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Methods to Jump-Start a Single-Thermopile Powered Valve Control System

IP.com Disclosure Number: IPCOM000034050D
Publication Date: 2005-Jan-13
Document File: 3 page(s) / 24K

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U.S. 4,734,658: PATENT

Abstract

This publication describes a number of methods to provide electric energy to start a single thermopile powered valve control system. These methods are alternatives to start the microcontroller based system until another converter can be used to fully power the system with the thermopile voltage.

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Methods to Jump-Start a Single-Thermopile Powered Valve Control System

                                                Honeywell International, Inc.

Inventors: Douglas Bird, Brent Chian, Bruce Hill, Timothy Nordberg, and Rolf Strand

Abstract:  This publication describes a number of methods to provide electric energy to start a single thermopile powered valve control system.  These methods are alternatives to start the microcontroller based system until another converter can be used to fully power the system with the thermopile voltage.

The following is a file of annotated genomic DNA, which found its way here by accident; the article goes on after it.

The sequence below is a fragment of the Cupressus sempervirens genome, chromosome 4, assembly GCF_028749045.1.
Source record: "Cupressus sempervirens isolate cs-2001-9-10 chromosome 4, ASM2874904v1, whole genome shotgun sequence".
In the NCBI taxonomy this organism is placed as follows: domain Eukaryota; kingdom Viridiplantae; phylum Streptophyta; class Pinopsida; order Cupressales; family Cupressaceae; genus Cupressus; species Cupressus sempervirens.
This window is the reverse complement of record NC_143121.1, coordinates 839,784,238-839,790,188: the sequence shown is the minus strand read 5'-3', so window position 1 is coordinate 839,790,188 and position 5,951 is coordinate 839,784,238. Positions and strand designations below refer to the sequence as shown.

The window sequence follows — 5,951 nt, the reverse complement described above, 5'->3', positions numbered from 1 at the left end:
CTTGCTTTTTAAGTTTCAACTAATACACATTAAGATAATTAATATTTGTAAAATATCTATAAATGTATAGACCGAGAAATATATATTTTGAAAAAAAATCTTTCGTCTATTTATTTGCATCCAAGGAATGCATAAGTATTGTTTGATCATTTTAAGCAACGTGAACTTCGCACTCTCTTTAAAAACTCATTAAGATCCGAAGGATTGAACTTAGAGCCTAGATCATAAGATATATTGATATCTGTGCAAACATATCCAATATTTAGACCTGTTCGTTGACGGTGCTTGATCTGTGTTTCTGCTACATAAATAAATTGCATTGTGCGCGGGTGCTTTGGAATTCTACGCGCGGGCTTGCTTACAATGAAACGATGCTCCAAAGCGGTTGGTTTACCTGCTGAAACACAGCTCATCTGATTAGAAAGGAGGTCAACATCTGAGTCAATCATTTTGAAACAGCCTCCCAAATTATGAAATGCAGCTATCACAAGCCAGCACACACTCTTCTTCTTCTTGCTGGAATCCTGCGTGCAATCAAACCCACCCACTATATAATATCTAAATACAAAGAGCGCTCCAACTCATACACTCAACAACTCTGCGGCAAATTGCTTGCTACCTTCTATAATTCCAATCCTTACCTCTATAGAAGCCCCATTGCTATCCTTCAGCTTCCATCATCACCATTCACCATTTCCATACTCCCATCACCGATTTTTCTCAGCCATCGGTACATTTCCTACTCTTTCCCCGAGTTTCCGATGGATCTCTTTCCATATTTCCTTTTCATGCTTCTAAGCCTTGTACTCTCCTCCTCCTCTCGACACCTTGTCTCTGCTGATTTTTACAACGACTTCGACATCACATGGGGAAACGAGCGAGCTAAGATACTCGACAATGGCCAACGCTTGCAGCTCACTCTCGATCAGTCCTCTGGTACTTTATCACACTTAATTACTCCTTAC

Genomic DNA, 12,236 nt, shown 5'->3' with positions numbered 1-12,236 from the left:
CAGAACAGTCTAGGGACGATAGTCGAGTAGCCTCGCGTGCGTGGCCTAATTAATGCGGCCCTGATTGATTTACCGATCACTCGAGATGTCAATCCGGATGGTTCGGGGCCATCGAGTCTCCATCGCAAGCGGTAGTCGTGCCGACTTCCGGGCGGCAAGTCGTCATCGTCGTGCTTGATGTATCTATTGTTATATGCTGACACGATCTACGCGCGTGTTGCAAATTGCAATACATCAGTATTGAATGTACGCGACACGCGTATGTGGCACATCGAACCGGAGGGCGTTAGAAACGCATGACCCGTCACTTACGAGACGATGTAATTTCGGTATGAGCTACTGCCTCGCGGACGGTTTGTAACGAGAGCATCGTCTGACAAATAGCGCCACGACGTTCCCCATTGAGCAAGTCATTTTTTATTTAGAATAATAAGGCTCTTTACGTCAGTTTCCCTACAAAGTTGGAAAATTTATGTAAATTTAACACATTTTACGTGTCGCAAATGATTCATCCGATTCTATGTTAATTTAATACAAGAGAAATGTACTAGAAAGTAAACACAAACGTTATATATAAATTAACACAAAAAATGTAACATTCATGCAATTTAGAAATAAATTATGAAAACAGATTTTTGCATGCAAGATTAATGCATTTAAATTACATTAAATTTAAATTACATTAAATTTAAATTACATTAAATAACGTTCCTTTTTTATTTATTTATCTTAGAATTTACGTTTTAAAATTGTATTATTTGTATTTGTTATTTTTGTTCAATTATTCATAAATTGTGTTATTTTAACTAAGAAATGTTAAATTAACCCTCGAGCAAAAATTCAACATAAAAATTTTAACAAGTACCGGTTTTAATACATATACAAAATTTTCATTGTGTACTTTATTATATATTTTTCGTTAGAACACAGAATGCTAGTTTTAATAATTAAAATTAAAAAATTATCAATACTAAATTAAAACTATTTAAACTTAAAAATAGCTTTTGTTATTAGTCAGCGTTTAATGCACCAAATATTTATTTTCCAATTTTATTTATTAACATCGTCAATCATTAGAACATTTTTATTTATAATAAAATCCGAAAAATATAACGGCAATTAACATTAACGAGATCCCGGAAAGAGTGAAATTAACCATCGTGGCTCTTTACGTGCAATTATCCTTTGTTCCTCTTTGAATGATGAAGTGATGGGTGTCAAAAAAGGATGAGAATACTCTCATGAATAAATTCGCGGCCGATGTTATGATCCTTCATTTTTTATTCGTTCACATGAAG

Background:  A gas fired appliance such as a water heater or a fireplace may have a single thermopile as an electrical power source to provide electricity to run a micro based system.  The control system may have a built-in step-up DC/DC converter which, once started, can convert the thermopile output voltage to a higher level suitable to run the controller.  The thermopile output voltage alone may be too low (frequently only a few hundred milli-volts) to start the DC/DC converter, and therefore another method is required to start the microcontroller and/or the DC/DC converter.

Description of the Invention:   Six different methods to produce or provide temporary electrical potential of about 2 volts or higher to jump start a combustion control system which has a built-in DC/DC converter are described.  Once startup voltage has been provided, the DC/DC converter is used to continue stepping-up voltage from a low voltage source such as a thermopile.  The attached Figures are referenced in the description below.

            Referring to Figure 1, a piezo buzzer can be used to generate electrical charge when the piezo element is struck, bent, or otherwise mechanically deformed.  A rectifier network can be used to direct the charge to charge up a capacitor to more than 2 volts and start the system.  The piezo can be connected directly to one or two I/O pins of the microcontroller utilizing the I/O protection diodes as a rectifier network.  The piezo can also be used as an audio warning device after the micro is powered up.  An oscilloscope plot was recorded from an experiment using this method and is shown in Figure 5.  The plot includes Vdd and micro output to show how long the micro can run.  The test was performed with one hit to the piezo buzzer with a 3.2 uF capac...